MR. BARGHOUTHI: Would you like to add, respond--

MR. WOLFENSOHN: Let me add something on the--we could go on long about voice and representation in relation to the role that management can play as distinct from the shareholder role. We have taken considerable steps since this came up to try and build the capacity of the offices. I think that's something that we can do and which we're continuing to do.

But on the question of accreditation, I just take you back that the appearance of the NGOs at annual meetings for open discussion is a relatively recent experience. When we started, seven or eight years ago, to try and invite what turned out subsequently to be as many as 400 representatives who would come to meetings, we were instructed by the Board that any NGO or member of civil society could apply but that the National Directors needed to approve the invitation. That is true of business people. It's true of every visitor that comes, needs to be cleared by the National Representative.

Now I think that from what I heard of some stories this time, that it's probably time now to try and take another look at this with our Board, because I understand that there were some difficulties, some very late approvals and some appearance that maybe it wasn't as open or transparent as it should have been.

So I am prepared, having heard what's gone on here, to raise this--first of all, to review it and to hear from you, if you would, any instances that you have, and then take it up with the Board to see if we can get a more progressive set of rules and regulations.

I'm sorry that there were some problems this time but our Executive Directors feel, as I think you know, that they represent the countries and that they are the people who have the control over the invitations. They're not singling out just civil society. They feel that about everybody. But if there have been difficulties on this occasion, as I understand there have, I'd be glad to take it up and see what I can do.

MR. BARGHOUTHI: Thank you very much. That's a very good response.

We'll take three questions now and I will try to take from all around the table. So I will give you the floor, please. Yes?

QUESTION: Thank you. My name is Ana Quiros Viquez. I come from Nicaragua. We have some worries relating to (PRSPs) and PRGFs. One of the so-called improvements of (PRGFs) is that they are, in relation to ESAF, is that they will be determined by the PRSPs. But so far what we had seen is the opposite, that PRSPs have been limited by PRGFs. Especially we had seen this in the case of Nicaragua, and our officials are saying that PRSPs' performance is being limited by PRGF constraints.

We heard something similar this morning from the Ministers of Rwanda, Ethiopia and Bolivia and they stressed that the debt relief was not being an issue as important as they thought they should be in this meeting. When I asked yesterday in the session of the low-income--the role of IMF in the low-income countries about this, the answer was that PRGF was looking into the daily basis economy and the PRSP was the long-term perspective.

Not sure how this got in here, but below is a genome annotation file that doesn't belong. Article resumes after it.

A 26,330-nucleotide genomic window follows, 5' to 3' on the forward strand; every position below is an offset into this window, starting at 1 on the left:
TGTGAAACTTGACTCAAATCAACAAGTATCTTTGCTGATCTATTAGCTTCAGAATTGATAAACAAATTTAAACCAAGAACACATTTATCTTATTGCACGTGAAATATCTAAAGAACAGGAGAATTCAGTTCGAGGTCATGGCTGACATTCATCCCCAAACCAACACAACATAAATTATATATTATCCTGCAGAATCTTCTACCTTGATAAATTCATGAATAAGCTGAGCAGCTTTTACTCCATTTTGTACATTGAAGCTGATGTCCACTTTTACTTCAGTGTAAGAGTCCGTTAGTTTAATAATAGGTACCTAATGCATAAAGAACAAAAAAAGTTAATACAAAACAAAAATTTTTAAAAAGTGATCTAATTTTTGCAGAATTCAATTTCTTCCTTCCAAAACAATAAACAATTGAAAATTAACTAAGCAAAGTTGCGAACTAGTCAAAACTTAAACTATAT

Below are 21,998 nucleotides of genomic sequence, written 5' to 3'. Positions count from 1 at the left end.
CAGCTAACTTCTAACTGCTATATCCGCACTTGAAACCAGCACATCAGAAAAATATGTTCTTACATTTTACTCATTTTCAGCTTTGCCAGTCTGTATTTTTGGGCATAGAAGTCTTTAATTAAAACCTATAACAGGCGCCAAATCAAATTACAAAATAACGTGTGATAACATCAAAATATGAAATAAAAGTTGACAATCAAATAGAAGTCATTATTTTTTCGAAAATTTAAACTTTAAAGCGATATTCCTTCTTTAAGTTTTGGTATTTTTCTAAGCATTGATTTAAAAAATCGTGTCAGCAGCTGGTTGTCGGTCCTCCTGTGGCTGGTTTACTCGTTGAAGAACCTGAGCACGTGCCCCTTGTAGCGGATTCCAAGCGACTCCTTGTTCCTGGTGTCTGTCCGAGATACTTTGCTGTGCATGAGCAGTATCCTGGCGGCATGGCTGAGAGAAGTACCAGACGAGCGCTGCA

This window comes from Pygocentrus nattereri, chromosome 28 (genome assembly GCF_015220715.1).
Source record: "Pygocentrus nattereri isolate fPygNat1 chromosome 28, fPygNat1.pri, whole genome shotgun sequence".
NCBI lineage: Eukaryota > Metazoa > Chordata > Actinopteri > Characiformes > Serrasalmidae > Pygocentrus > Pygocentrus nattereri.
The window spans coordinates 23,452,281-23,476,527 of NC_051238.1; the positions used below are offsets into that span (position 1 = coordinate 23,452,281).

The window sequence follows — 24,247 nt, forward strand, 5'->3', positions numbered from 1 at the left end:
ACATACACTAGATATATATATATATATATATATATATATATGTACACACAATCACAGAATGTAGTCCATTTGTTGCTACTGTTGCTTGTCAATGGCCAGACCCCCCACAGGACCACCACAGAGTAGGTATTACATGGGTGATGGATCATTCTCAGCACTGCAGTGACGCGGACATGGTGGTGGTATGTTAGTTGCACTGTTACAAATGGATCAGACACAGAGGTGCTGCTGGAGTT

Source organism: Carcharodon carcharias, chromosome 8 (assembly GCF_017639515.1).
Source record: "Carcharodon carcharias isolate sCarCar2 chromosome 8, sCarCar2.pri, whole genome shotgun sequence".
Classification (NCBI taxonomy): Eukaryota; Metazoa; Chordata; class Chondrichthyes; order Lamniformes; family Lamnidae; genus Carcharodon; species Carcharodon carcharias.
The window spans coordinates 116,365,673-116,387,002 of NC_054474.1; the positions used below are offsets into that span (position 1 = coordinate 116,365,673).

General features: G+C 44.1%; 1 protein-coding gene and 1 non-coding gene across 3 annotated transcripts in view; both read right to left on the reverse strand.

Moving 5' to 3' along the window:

But I'm torn by this. I mean, we cannot do something on the daily basis that will go against our long-term goals. So what is really happening with PRGF and how PRGFs are supporting or going against PRSPs that we have been seeing in the past, or recently?

The other thing is, PRSPs are supposed to be country-owned and country-driven. But we had seen so many different--so many similarities over the different countries that have PRSPs that we see more a blueprint than something that is country-owned. And not so much on a live document because we had not seen changes over the at least two years that have been in Nicaragua, and we would like to see, or ask, what are you doing as the World Bank responsible for the PRSPs to make this really an alive document and a country-owned document?

MR. BARGHOUTHI: Thank you.

I might please ask the participants to, as much as they can, limit the time of their use because we want to give a big opportunity for many people who want to participate. Also I would like to ask our honorable participants to also try to make their answers as short as possible. And also please try not to use too many acronyms, if you can.


QUESTION: Thank you. My name is Riad Malki and I come from Palestine. I wonder how the World Bank and the IMF adjust their operations in conflicting areas, as a person who comes from the Arab world where we have two conflicting areas. Iraq is a post-conflict area while Palestine is still a conflict area.

So I wonder how the work, the planning and the implementation is being really done. Obviously, working with occupying powers in Iraq is different than working with the occupying power in Palestine because the American forces are cooperating while Israeli forces, I don't think that they are cooperating in the same way.

At the same time, knowing that your own people are being--are not really allowed to operate freely in West Bank and Gaza, that your own projects are being destroyed and also that the local implementing agencies are not moving freely from one place to another within West Bank and Gaza.

So, of course, that really puts the following questions. One, how do you reconcile with such limitations? Do you operate through contingency planning? And to what level development being really sacrificed, you know, with emergency aid?